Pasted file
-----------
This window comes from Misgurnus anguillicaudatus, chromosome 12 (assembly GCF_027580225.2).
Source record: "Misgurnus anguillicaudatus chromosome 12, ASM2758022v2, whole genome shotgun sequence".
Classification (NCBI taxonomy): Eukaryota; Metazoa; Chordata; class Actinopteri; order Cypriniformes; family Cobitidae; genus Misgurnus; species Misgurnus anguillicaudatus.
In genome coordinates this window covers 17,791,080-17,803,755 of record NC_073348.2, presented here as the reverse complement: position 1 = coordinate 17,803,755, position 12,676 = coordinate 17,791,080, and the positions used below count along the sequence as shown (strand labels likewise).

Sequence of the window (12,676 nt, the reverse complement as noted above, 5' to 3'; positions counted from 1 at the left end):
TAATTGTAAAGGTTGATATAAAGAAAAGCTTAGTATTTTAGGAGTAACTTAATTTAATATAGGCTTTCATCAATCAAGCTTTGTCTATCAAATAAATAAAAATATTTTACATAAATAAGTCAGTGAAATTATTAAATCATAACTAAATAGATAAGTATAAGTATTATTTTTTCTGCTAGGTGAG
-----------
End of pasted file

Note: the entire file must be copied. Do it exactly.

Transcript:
This window comes from Misgurnus anguillicaudatus, chromosome 12 (assembly GCF_027580225.2).
Source record: "Misgurnus anguillicaudatus chromosome 12, ASM2758022v2, whole genome shotgun sequence".
Classification (NCBI taxonomy): Eukaryota; Metazoa; Chordata; class Actinopteri; order Cypriniformes; family Cobitidae; genus Misgurnus; species Misgurnus anguillicaudatus.
In genome coordinates this window covers 17,791,080-17,803,755 of record NC_073348.2, presented here as the reverse complement: position 1 = coordinate 17,803,755, position 12,676 = coordinate 17,791,080, and the positions used below count along the sequence as shown (strand labels likewise).

Sequence of the window (12,676 nt, the reverse complement as noted above, 5' to 3'; positions counted from 1 at the left end):
TAATTGTAAAGGTTGATATAAAGAAAAGCTTAGTATTTTAGGAGTAACTTAATTTAATATAGGCTTTCATCAATCAAGCTTTGTCTATCAAATAAATAAAAATATTTTACATAAATAAGTCAGTGAAATTATTAAATCATAACTAAATAGATAAGTATAAGTATTATTTTTTCTGCTAGGTGAG